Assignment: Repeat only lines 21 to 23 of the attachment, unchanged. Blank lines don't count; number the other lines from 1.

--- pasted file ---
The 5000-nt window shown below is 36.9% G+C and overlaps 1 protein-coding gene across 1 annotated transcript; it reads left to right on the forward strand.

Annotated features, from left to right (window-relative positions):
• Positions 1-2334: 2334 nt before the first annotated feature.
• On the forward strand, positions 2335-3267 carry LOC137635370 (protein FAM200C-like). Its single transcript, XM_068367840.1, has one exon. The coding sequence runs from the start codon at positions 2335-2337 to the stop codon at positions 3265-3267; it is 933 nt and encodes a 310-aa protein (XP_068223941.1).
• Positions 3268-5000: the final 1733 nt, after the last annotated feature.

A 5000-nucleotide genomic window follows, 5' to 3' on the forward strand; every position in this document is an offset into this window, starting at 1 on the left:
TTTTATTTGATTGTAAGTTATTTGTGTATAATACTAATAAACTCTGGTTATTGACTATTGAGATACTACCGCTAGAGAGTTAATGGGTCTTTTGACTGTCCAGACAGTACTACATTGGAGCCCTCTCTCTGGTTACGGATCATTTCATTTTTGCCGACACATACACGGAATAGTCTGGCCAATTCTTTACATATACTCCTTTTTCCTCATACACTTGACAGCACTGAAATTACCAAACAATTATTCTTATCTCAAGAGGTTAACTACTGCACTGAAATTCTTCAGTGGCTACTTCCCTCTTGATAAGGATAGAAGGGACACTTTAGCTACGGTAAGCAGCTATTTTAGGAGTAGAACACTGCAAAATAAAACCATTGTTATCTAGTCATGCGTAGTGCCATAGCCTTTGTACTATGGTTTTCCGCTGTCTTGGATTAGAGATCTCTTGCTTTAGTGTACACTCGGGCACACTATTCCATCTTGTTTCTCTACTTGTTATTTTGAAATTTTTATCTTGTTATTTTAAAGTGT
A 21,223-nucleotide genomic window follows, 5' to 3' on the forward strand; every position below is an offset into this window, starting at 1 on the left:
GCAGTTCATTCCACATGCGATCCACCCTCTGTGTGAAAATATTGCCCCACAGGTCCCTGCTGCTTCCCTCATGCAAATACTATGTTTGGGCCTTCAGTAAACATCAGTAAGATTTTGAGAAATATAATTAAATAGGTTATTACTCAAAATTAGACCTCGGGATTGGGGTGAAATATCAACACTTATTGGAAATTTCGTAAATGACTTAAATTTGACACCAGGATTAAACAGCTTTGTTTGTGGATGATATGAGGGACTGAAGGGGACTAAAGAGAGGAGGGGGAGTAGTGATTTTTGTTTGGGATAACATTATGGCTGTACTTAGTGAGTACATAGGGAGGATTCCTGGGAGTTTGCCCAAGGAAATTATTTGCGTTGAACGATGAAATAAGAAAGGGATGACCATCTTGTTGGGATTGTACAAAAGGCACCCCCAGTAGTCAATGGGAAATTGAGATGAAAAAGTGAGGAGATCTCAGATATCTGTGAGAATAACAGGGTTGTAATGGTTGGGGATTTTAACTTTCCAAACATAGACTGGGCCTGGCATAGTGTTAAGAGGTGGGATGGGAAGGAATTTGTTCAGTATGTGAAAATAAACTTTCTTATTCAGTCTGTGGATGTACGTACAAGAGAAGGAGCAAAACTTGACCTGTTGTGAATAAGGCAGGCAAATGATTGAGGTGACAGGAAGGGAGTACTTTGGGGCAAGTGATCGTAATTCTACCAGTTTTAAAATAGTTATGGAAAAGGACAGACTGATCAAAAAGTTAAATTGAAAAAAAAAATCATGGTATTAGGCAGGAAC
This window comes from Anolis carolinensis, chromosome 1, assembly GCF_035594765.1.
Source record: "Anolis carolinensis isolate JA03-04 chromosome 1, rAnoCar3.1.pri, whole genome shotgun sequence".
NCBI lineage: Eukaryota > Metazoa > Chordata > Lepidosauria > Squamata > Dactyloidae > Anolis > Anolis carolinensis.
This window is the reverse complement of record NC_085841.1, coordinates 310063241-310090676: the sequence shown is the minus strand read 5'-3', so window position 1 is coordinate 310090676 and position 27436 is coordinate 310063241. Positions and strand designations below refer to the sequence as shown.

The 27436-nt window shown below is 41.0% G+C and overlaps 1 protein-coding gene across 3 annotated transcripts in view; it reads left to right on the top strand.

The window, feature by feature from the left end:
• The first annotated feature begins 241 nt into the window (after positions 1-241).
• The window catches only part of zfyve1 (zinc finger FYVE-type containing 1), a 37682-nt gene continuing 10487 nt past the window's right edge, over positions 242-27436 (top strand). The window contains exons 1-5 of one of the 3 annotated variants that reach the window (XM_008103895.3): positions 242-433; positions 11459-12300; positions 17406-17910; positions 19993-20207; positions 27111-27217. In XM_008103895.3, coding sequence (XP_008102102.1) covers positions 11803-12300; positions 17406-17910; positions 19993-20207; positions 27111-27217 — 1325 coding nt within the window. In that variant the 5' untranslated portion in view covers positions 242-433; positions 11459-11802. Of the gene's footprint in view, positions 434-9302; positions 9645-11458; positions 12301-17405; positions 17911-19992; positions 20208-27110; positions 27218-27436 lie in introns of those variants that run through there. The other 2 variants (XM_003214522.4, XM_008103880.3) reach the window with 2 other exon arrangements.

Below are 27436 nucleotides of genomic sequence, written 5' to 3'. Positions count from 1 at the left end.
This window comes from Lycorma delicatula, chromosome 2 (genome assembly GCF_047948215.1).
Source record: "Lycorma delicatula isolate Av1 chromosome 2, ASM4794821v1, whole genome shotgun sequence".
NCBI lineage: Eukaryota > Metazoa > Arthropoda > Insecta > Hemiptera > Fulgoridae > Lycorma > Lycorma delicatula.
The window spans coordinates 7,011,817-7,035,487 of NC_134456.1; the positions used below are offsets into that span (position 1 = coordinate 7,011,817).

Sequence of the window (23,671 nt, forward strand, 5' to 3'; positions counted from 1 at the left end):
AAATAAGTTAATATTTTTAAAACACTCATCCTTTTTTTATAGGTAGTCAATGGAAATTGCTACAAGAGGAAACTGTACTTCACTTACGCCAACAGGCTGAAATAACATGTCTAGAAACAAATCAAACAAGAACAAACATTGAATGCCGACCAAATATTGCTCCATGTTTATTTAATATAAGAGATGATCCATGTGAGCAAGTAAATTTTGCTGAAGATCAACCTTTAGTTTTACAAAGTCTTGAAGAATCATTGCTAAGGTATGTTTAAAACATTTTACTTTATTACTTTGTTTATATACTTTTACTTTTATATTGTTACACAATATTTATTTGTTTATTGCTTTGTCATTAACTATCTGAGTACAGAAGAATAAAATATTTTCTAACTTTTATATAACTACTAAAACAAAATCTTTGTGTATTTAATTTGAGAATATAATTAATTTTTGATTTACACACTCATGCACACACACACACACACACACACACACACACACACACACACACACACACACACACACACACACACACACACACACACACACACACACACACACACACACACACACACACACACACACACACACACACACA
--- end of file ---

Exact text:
NCBI lineage: Eukaryota > Metazoa > Arthropoda > Insecta > Hemiptera > Fulgoridae > Lycorma > Lycorma delicatula.
The window spans coordinates 7,011,817-7,035,487 of NC_134456.1; the positions used below are offsets into that span (position 1 = coordinate 7,011,817).

Sequence of the window (23,671 nt, forward strand, 5' to 3'; positions counted from 1 at the left end):